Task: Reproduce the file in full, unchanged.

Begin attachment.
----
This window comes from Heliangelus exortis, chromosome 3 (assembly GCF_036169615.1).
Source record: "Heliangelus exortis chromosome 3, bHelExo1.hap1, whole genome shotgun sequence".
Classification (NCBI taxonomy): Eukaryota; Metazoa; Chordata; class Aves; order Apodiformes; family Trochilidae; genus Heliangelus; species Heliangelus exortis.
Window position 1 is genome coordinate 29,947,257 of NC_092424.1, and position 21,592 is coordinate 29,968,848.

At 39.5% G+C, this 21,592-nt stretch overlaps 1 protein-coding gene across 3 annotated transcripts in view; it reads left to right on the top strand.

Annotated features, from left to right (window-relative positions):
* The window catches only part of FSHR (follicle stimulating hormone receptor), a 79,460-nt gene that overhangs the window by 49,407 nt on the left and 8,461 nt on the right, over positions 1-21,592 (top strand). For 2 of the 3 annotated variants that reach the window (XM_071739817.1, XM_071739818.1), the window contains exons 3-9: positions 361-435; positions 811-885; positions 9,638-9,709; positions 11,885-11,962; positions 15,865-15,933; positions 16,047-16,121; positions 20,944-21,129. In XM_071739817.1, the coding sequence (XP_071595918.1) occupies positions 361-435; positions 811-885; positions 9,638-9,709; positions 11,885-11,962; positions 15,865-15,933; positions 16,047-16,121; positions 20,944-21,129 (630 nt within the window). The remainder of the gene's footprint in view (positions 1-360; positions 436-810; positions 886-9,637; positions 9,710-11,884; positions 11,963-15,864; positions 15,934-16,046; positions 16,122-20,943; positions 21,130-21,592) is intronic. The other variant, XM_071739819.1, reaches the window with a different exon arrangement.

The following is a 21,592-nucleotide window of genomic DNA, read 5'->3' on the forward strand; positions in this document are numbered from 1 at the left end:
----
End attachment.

This window comes from Heliangelus exortis, chromosome 3 (assembly GCF_036169615.1).
Source record: "Heliangelus exortis chromosome 3, bHelExo1.hap1, whole genome shotgun sequence".
Classification (NCBI taxonomy): Eukaryota; Metazoa; Chordata; class Aves; order Apodiformes; family Trochilidae; genus Heliangelus; species Heliangelus exortis.
Window position 1 is genome coordinate 29,947,257 of NC_092424.1, and position 21,592 is coordinate 29,968,848.

At 39.5% G+C, this 21,592-nt stretch overlaps 1 protein-coding gene across 3 annotated transcripts in view; it reads left to right on the top strand.

Annotated features, from left to right (window-relative positions):
* The window catches only part of FSHR (follicle stimulating hormone receptor), a 79,460-nt gene that overhangs the window by 49,407 nt on the left and 8,461 nt on the right, over positions 1-21,592 (top strand). For 2 of the 3 annotated variants that reach the window (XM_071739817.1, XM_071739818.1), the window contains exons 3-9: positions 361-435; positions 811-885; positions 9,638-9,709; positions 11,885-11,962; positions 15,865-15,933; positions 16,047-16,121; positions 20,944-21,129. In XM_071739817.1, the coding sequence (XP_071595918.1) occupies positions 361-435; positions 811-885; positions 9,638-9,709; positions 11,885-11,962; positions 15,865-15,933; positions 16,047-16,121; positions 20,944-21,129 (630 nt within the window). The remainder of the gene's footprint in view (positions 1-360; positions 436-810; positions 886-9,637; positions 9,710-11,884; positions 11,963-15,864; positions 15,934-16,046; positions 16,122-20,943; positions 21,130-21,592) is intronic. The other variant, XM_071739819.1, reaches the window with a different exon arrangement.

The following is a 21,592-nucleotide window of genomic DNA, read 5'->3' on the forward strand; positions in this document are numbered from 1 at the left end: